According to the National Weather Service, flooding is the most common and costly natural disaster in the United States. If you must drive in flood, here are some safety tips to follow:
The priority should always be to avoid driving in floods. You never know how deep the water is. And it can be very harmful if it gets in your car’s engine. But still, if you are compelled to drive in flood, make sure you take the necessary precautions.
Safety Tips to Drive in Flood
1. Avoid Floodwaters
If you find yourself in the unfortunate situation of being caught in a flood while driving, there are some things you can do to stay safe. First, if it is at all possible to turn around and get to safety, do so.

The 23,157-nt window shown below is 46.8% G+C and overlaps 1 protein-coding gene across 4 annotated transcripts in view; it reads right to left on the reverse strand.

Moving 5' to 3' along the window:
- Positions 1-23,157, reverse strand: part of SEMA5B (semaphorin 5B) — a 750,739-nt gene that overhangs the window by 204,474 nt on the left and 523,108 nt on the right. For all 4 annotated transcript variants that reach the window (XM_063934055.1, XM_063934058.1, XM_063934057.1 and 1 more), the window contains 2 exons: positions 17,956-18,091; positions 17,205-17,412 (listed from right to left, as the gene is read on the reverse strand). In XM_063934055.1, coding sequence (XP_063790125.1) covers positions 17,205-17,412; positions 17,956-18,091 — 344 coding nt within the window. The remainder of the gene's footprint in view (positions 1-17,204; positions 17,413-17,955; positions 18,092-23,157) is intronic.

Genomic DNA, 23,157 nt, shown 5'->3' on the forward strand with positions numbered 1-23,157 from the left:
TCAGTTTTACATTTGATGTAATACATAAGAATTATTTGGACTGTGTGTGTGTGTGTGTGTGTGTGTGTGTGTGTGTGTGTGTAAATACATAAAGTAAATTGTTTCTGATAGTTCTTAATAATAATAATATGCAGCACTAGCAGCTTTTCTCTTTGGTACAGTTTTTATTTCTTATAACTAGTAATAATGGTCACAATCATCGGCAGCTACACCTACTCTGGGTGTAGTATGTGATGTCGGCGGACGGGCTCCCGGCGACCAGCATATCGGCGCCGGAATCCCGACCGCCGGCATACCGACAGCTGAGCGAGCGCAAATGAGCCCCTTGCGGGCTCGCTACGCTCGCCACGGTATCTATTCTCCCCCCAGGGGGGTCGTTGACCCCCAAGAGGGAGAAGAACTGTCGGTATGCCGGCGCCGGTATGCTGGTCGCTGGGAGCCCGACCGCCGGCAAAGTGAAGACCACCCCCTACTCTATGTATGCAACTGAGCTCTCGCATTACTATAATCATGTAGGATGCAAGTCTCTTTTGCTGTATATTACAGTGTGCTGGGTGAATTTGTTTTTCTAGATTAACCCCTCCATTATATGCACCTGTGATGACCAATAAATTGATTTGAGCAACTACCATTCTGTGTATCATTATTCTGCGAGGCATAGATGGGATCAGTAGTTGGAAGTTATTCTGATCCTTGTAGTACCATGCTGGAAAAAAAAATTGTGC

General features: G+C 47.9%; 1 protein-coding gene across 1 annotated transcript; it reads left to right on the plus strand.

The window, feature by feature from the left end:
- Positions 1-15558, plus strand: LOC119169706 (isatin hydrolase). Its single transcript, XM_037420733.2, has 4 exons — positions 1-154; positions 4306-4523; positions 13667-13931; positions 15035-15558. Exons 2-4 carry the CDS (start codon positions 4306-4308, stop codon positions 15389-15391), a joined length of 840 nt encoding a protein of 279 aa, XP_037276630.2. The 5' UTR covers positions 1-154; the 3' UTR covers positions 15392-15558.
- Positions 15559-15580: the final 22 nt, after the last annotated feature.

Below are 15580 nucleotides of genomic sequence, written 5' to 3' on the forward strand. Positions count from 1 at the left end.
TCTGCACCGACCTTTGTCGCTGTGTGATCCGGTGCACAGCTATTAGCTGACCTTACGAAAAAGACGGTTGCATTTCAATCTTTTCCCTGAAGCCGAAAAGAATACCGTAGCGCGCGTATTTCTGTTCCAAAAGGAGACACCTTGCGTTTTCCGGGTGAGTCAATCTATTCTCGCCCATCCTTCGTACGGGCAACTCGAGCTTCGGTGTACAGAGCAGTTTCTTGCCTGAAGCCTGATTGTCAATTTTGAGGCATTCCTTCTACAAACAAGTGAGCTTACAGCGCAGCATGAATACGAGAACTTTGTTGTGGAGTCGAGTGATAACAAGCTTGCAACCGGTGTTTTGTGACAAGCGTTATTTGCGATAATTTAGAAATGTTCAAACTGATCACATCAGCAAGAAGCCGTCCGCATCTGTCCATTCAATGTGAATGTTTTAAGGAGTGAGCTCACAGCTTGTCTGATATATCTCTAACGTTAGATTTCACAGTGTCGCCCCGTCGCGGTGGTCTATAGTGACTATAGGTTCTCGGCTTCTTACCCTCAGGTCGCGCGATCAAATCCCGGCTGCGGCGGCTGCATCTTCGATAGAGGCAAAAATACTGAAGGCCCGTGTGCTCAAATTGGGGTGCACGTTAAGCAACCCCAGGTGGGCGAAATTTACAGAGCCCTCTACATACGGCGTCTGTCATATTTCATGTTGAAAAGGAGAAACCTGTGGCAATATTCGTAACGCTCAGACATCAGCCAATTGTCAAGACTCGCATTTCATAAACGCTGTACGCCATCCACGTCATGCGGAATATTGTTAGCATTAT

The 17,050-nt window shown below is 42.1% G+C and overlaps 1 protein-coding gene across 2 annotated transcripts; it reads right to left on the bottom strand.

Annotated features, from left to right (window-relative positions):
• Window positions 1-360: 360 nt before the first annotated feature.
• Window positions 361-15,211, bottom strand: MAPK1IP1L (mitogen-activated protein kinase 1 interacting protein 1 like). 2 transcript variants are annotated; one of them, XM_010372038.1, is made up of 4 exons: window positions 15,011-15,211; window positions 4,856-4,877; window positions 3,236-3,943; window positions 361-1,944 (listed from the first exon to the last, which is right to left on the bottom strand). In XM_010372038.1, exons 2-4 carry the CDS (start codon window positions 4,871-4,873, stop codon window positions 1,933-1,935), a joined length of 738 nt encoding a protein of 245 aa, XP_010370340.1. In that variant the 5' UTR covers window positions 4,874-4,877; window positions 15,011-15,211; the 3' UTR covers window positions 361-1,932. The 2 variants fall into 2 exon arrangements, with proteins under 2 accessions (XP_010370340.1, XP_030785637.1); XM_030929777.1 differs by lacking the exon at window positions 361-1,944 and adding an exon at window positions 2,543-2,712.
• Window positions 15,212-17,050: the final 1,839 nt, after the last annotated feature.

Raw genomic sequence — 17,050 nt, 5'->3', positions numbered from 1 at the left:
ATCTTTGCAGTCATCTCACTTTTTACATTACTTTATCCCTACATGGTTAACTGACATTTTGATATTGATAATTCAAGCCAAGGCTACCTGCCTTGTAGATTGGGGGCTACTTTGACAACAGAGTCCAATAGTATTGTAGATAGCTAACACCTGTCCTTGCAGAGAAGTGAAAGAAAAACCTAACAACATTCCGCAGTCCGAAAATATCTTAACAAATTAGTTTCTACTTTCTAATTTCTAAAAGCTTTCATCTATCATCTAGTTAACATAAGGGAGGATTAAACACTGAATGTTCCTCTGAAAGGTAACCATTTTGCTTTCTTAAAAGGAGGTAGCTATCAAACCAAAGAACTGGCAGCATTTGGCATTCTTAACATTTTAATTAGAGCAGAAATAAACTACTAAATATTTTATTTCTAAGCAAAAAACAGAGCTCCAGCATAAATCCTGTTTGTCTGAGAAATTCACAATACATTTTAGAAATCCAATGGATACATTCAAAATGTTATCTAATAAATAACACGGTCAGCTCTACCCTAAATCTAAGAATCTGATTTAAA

Never attempt to drive through floodwaters if you can avoid them. If your car stalls in water, abandon it immediately and move to higher ground.
2. If you can’t avoid it, know what to do
If you cannot avoid driving through floodwaters, proceed cautiously and follow these tips:
- Drive slowly and steadily through the water. Do not try to speed through.
- Avoid driving through water that is moving too quickly or is too deep for your car. Six inches of water can cause your car to lose control, and two feet of water will float most vehicles.
- Be especially careful on bridges, which can be swept away by fast-moving waters. If you have any doubts about the safety of a bridge, don’t cross it.
- Be alert for downed power lines in the water. Do not touch them or drive over them with your car.
- If your car stalls in the water, abandon it immediately and move to higher ground.
3. Be extra careful driving through floodwaters
If you have to drive through water that is more than a few inches deep, use extra caution. Driving through water can be dangerous and even deadly. Here are some safety tips to keep in mind:
- Driving in Deep Water